My heart is broken and it feels like it will never be whole again.  I know I'm in the rescue "business" and my heart gets broken a lot when we lose a cat.  But this was my Bailey so I feel my heart is broken in a different way.  Like complete broken.  Not mendable.  Although I know someday it will mend. 

This is the boy I had way back when I lived in a condo where I wasn't supposed to have pets but he needed me.  And I loved him so much.  The second night I had  him, he door darted out the condo door so I spent the night in the woods looking for him and calling for him.  I could hear him in the woods but there was a ravine so I eventually put down a blanket and sat on the blanket and talked to him all night.  Talk about covered in mosquito bites the next day and come time to get ready for work, he still hadn't come in but I could see him and hear him so - yep - I called out of work that day.  Finally got him around noon. 

Three weeks later, we braved a flood together as after a weekend of solid rain, the creek had risen and the parking lot was flooded (fortunately, I had moved my car to the mall across the road earlier but didn't think it would come into the condo) and after trying to catch Bailey for 30 minutes, the water was coming into the condo.  Fancy was already in a carrier but since I only had him a few weeks, I hadn't yet bought another carrier (I was on a really tight budget,  hadn't expected him and had to pay for vetting after I got him).  So, I stuffed my purse, a change of clothes, toothbrush, and Bailey into a small duffle bag.  As I opened the condo door, the water was about knee high.  When I made it to the parking lot to get out of there, the water was waist high and I held the two cats over my head as the rushing water pushed us around but we made it to the car and then to my mom's house.  The next morning my mom came home from work (she was a nurse) and looked in the room where I was sleeping and started laughing because Bailey was a kitty of many expressions and most of them would make you laugh.  He was like a kitty comedian with his facial expressions.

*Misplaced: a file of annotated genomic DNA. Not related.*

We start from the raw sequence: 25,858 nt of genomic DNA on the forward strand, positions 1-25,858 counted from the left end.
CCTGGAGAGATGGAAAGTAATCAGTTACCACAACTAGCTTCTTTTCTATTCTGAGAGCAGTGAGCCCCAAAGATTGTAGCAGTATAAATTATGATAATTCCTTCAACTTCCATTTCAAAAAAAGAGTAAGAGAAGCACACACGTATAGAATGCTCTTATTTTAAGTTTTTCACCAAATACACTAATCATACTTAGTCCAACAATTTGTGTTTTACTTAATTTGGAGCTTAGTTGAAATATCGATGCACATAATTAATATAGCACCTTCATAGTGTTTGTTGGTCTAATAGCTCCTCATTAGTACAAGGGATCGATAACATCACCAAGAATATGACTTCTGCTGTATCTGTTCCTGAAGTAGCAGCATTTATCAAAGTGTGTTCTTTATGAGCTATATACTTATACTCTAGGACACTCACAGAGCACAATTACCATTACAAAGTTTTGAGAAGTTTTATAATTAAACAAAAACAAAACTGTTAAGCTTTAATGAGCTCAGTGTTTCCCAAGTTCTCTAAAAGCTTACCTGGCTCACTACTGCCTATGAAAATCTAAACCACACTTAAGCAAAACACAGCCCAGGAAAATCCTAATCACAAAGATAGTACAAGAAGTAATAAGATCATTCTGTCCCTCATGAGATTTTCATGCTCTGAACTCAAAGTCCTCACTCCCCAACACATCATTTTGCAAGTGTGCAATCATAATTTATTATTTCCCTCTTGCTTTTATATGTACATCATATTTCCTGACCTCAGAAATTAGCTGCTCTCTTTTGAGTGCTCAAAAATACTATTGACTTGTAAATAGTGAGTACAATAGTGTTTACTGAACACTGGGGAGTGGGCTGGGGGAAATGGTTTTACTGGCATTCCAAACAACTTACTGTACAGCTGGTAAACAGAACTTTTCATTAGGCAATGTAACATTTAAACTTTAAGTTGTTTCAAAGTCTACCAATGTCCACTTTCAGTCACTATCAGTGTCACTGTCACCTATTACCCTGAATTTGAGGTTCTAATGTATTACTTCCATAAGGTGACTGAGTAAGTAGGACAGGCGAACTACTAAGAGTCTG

Bailey and I had a lot of good times together.  He purred so loud that on those rare times that I got to watch television, he'd be behind me on the back of the chair or sofa purring and I'd have to turn the volume on the TV up at least 4 notches so I could hear.  That's how loud he purred.

Bailey snuggled with me at  night.  He slept by my head with my arm around him.  And if I turned over in the middle of the night, he got up and walked to the other side of the bed so I always faced him.

He was there when my friend Debbie and I rescued (before Alley Cats, did independent rescue at the time) our first set of orphan kittens.  Bailey would wash them.  And as they got older, Bailey showed them how to scale the baby gate and make the great escape out of the kitten room.

I'm sorry for rambling.  I just miss him so much and it's only been a short time.